Over the Easter holiday, or some time in the near future, you may be in need of a new book to read. Something offering escape, but at once engaging attachment and truth. If that book should also contain masterfully crafted escapism heavy with wisdom, then the late Garcia Marquez' bibliography may provide.
The 87 year-old Columbian author sadly passed away yesterday, but there is little doubt his works will live on for generations. There is little doubt, not because he was awarded the Nobel prize in literature, but because of his skill at guiding wisdom, insight and a personal fascination to his works.
Barack Obama yesterday said the world mourned "one of its greatest visionary writers". Juan Manuel Santos, president of the author's native Columbia gave a hint of the loss his country feels:
"A thousand years of solitude and sadness at the death of the greatest Colombian of all time. Solidarity and condolences to his wife and family ... Such giants never die."
Garcia Marquez was, and will remain a Columbian hero, and a global literary icon. But for all those who have yet to experience the author's works, what examples can be offered to convey the quality of his talents?
Well, the height of the acclaim for his works may be enough, yet - though to do so is to pick morsels from what many millions would consider a feast - a look at some of the writer's extracts sheds light. Familiarisation through The Guardian, or even Goodreads, the result will be largely the same.
Among the many perfectly pitched lines, is the often misquoted, perhaps impossible, yet strikingly perfect phrase, "Nobody deserves your tears, but whoever deserves them will not make you cry.” Alongside may be placed, “A lie is more comfortable than doubt, more useful than love, more lasting than truth.”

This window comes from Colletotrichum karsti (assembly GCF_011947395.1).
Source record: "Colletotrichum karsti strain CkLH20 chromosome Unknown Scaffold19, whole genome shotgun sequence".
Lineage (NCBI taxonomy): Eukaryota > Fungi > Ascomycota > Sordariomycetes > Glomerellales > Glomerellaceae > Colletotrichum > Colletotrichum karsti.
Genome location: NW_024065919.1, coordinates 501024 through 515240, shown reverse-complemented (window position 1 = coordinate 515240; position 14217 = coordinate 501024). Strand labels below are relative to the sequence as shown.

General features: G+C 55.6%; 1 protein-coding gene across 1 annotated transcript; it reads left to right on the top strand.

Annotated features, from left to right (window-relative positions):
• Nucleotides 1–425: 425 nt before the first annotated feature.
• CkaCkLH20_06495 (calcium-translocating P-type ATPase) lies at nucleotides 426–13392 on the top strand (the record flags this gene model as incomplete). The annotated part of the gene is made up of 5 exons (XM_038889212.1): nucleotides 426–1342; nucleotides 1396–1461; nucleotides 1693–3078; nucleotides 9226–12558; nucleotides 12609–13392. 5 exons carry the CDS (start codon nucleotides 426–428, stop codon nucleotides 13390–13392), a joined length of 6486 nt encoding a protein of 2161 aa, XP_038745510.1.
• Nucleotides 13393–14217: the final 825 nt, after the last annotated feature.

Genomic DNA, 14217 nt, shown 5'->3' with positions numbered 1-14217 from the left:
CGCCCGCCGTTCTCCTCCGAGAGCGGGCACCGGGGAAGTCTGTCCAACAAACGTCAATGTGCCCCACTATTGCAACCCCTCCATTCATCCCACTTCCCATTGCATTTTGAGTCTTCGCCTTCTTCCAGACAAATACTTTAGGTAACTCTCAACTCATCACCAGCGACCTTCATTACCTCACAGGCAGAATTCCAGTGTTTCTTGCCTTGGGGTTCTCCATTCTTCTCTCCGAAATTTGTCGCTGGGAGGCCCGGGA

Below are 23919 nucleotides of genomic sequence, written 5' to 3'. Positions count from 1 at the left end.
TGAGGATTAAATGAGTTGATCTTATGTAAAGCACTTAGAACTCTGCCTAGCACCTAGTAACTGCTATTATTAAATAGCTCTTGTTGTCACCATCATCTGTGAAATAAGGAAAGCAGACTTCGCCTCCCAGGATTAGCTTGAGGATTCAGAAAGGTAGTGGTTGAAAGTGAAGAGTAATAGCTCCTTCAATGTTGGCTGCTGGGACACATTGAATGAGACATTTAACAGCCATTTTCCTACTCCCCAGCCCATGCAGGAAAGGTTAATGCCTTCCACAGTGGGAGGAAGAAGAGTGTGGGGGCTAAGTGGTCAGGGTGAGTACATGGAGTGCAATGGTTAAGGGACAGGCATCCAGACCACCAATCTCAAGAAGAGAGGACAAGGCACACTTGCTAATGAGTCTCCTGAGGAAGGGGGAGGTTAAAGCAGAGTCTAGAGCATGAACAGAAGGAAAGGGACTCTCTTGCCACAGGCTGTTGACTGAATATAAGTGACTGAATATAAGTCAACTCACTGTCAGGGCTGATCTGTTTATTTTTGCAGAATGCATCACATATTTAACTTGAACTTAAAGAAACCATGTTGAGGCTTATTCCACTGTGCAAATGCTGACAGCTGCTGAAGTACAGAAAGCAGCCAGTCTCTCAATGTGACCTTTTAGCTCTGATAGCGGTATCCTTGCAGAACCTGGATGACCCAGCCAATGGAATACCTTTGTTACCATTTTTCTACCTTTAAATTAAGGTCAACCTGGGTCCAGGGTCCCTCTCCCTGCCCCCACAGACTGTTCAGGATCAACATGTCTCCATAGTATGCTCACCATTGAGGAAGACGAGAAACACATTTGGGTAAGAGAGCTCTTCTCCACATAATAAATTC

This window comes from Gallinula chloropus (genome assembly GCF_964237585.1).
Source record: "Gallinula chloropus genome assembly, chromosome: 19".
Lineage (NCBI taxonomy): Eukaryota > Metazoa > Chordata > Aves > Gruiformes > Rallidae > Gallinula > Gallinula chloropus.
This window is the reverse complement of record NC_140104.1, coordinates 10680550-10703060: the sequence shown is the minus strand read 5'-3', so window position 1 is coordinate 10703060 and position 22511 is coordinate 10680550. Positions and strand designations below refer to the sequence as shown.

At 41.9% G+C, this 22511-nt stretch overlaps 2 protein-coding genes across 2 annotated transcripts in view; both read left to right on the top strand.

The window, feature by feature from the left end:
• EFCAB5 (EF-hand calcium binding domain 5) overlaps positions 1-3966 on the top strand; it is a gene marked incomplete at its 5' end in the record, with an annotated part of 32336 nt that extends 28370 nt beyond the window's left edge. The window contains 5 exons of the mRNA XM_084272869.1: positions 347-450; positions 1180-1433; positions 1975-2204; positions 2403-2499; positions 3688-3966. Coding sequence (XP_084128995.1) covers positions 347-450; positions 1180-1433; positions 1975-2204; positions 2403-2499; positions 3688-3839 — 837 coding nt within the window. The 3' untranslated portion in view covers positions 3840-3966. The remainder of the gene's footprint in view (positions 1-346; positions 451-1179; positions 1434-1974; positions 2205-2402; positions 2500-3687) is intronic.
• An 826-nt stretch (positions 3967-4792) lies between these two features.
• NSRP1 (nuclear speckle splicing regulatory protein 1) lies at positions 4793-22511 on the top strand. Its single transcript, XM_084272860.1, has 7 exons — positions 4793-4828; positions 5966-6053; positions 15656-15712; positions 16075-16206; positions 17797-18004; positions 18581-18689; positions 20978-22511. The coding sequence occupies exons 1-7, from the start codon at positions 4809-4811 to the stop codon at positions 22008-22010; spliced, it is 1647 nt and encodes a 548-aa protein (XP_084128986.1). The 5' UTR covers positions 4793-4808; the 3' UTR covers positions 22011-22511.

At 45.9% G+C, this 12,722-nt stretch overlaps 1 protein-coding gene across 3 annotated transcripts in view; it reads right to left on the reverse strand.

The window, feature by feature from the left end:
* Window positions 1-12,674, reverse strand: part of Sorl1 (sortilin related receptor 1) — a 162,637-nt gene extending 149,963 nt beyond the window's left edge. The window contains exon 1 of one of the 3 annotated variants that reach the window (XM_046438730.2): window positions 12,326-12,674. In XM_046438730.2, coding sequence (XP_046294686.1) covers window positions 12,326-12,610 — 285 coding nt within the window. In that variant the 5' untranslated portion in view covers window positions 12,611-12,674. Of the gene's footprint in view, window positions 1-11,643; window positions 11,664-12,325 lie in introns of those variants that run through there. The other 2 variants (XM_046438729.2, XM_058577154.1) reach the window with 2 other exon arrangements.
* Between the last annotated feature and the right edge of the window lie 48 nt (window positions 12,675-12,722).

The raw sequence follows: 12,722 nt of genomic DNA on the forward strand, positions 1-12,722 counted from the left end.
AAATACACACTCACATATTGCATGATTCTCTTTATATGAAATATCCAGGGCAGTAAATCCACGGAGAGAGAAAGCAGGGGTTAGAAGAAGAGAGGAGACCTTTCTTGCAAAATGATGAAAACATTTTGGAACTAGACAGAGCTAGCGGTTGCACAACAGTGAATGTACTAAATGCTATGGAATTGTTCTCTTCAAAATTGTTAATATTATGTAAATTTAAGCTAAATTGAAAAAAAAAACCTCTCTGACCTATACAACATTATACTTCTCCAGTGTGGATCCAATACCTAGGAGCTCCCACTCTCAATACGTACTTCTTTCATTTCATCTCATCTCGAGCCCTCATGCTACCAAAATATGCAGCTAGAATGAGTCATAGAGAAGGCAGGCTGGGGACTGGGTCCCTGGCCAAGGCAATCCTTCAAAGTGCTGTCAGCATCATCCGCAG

Such semantic elegance might be the hallmark of a brilliant writer, but also of a person who knows something of life and so-called 'universal truths'. Garcia Marquez may not have claimed such a lofty perch.
Born in Aracataca, a place which would inspire his own fictional village of Macondo, he was raised from a young age by his grandparents. A young Columbian, inspired by his liberal grandfather, he would later attend law-school but opt for journalism.
He was a brother, a husband, and father to two sons. He was an observer of life and he felt the lives of individual were fascinating: "All human beings have three lives", he once noted, "public, private, and secret".
It was secret lives which helped produce Love in the Time of Cholera. Concerned with the love of elderly people, the title was inspired by a couple in their late 70s who met every year. One tragic year the couple were murdered onboard a boat by their boatman. Garcia Marquez noted:
"Through their death, the story of their secret romance became known. I was fascinated by them. They were each married to other people."
Of Garcia Marquez' own life we know a fair bit. Perhaps not of any of the 'secret', although a fair portion of the 'private' - such information a by-product of fame and renown. Mostly, we have known of his public life. Yet should we wish to have a hint of the others, his works could at best provide clues.
At worst, they may delight and enrich and inspire our own lives.